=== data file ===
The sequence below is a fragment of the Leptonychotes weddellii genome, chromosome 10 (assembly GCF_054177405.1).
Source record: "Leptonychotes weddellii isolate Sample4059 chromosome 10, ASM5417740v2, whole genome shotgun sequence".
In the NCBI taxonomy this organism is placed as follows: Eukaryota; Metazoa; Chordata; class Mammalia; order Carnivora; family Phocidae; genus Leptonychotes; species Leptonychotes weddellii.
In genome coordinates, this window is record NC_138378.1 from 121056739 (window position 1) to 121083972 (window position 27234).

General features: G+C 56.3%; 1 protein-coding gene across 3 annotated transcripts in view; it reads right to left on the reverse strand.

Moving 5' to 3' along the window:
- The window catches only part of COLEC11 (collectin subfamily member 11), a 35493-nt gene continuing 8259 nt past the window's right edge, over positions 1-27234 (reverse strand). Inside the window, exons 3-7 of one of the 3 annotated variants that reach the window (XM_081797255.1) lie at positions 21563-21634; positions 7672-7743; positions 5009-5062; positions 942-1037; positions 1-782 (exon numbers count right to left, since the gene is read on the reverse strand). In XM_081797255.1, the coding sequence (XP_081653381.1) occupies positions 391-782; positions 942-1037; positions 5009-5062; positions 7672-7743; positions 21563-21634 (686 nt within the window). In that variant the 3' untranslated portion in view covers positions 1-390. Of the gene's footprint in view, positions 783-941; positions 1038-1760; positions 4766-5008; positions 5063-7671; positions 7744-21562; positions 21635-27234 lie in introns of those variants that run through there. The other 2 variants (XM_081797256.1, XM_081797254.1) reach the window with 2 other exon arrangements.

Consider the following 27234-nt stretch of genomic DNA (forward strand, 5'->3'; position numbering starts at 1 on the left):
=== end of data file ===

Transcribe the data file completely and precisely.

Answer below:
The sequence below is a fragment of the Leptonychotes weddellii genome, chromosome 10 (assembly GCF_054177405.1).
Source record: "Leptonychotes weddellii isolate Sample4059 chromosome 10, ASM5417740v2, whole genome shotgun sequence".
In the NCBI taxonomy this organism is placed as follows: Eukaryota; Metazoa; Chordata; class Mammalia; order Carnivora; family Phocidae; genus Leptonychotes; species Leptonychotes weddellii.
In genome coordinates, this window is record NC_138378.1 from 121056739 (window position 1) to 121083972 (window position 27234).

General features: G+C 56.3%; 1 protein-coding gene across 3 annotated transcripts in view; it reads right to left on the reverse strand.

Moving 5' to 3' along the window:
- The window catches only part of COLEC11 (collectin subfamily member 11), a 35493-nt gene continuing 8259 nt past the window's right edge, over positions 1-27234 (reverse strand). Inside the window, exons 3-7 of one of the 3 annotated variants that reach the window (XM_081797255.1) lie at positions 21563-21634; positions 7672-7743; positions 5009-5062; positions 942-1037; positions 1-782 (exon numbers count right to left, since the gene is read on the reverse strand). In XM_081797255.1, the coding sequence (XP_081653381.1) occupies positions 391-782; positions 942-1037; positions 5009-5062; positions 7672-7743; positions 21563-21634 (686 nt within the window). In that variant the 3' untranslated portion in view covers positions 1-390. Of the gene's footprint in view, positions 783-941; positions 1038-1760; positions 4766-5008; positions 5063-7671; positions 7744-21562; positions 21635-27234 lie in introns of those variants that run through there. The other 2 variants (XM_081797256.1, XM_081797254.1) reach the window with 2 other exon arrangements.

Consider the following 27234-nt stretch of genomic DNA (forward strand, 5'->3'; position numbering starts at 1 on the left):